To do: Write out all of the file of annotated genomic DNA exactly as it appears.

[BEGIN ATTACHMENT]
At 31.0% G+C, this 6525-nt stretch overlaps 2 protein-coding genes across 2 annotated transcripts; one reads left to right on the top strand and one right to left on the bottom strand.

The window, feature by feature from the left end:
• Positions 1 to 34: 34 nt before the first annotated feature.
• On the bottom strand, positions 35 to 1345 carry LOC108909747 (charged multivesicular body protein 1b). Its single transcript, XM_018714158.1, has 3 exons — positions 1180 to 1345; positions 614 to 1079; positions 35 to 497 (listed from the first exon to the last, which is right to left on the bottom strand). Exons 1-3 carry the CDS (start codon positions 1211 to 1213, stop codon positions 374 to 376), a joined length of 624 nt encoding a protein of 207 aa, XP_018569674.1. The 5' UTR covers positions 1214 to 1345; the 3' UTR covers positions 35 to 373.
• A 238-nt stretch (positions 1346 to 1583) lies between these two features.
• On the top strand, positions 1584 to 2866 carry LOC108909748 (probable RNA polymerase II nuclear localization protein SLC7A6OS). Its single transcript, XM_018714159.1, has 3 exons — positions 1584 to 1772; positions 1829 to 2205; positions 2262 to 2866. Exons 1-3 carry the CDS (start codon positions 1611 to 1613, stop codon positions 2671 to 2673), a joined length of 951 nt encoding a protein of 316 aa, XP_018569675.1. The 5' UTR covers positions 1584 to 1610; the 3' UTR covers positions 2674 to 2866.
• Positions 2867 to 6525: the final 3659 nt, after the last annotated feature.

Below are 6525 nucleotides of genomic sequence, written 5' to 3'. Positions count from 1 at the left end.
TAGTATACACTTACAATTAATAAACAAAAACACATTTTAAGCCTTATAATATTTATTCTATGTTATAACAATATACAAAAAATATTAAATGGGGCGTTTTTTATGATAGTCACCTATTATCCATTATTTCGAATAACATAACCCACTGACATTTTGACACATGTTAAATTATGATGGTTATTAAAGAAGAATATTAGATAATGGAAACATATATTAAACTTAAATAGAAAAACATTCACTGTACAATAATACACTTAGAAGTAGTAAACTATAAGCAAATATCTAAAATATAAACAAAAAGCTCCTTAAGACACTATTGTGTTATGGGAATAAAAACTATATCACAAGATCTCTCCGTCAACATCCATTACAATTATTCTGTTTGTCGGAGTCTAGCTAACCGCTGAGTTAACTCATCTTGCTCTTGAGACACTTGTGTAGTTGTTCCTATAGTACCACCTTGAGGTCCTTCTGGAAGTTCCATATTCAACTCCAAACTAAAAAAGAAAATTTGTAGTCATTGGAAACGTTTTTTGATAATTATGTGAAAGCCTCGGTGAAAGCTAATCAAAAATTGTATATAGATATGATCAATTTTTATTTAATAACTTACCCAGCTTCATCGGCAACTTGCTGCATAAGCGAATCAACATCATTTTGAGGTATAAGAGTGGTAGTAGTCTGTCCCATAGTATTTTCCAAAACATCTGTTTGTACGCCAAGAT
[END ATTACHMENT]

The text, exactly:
At 31.0% G+C, this 6525-nt stretch overlaps 2 protein-coding genes across 2 annotated transcripts; one reads left to right on the top strand and one right to left on the bottom strand.

The window, feature by feature from the left end:
• Positions 1 to 34: 34 nt before the first annotated feature.
• On the bottom strand, positions 35 to 1345 carry LOC108909747 (charged multivesicular body protein 1b). Its single transcript, XM_018714158.1, has 3 exons — positions 1180 to 1345; positions 614 to 1079; positions 35 to 497 (listed from the first exon to the last, which is right to left on the bottom strand). Exons 1-3 carry the CDS (start codon positions 1211 to 1213, stop codon positions 374 to 376), a joined length of 624 nt encoding a protein of 207 aa, XP_018569674.1. The 5' UTR covers positions 1214 to 1345; the 3' UTR covers positions 35 to 373.
• A 238-nt stretch (positions 1346 to 1583) lies between these two features.
• On the top strand, positions 1584 to 2866 carry LOC108909748 (probable RNA polymerase II nuclear localization protein SLC7A6OS). Its single transcript, XM_018714159.1, has 3 exons — positions 1584 to 1772; positions 1829 to 2205; positions 2262 to 2866. Exons 1-3 carry the CDS (start codon positions 1611 to 1613, stop codon positions 2671 to 2673), a joined length of 951 nt encoding a protein of 316 aa, XP_018569675.1. The 5' UTR covers positions 1584 to 1610; the 3' UTR covers positions 2674 to 2866.
• Positions 2867 to 6525: the final 3659 nt, after the last annotated feature.

Below are 6525 nucleotides of genomic sequence, written 5' to 3'. Positions count from 1 at the left end.
TAGTATACACTTACAATTAATAAACAAAAACACATTTTAAGCCTTATAATATTTATTCTATGTTATAACAATATACAAAAAATATTAAATGGGGCGTTTTTTATGATAGTCACCTATTATCCATTATTTCGAATAACATAACCCACTGACATTTTGACACATGTTAAATTATGATGGTTATTAAAGAAGAATATTAGATAATGGAAACATATATTAAACTTAAATAGAAAAACATTCACTGTACAATAATACACTTAGAAGTAGTAAACTATAAGCAAATATCTAAAATATAAACAAAAAGCTCCTTAAGACACTATTGTGTTATGGGAATAAAAACTATATCACAAGATCTCTCCGTCAACATCCATTACAATTATTCTGTTTGTCGGAGTCTAGCTAACCGCTGAGTTAACTCATCTTGCTCTTGAGACACTTGTGTAGTTGTTCCTATAGTACCACCTTGAGGTCCTTCTGGAAGTTCCATATTCAACTCCAAACTAAAAAAGAAAATTTGTAGTCATTGGAAACGTTTTTTGATAATTATGTGAAAGCCTCGGTGAAAGCTAATCAAAAATTGTATATAGATATGATCAATTTTTATTTAATAACTTACCCAGCTTCATCGGCAACTTGCTGCATAAGCGAATCAACATCATTTTGAGGTATAAGAGTGGTAGTAGTCTGTCCCATAGTATTTTCCAAAACATCTGTTTGTACGCCAAGAT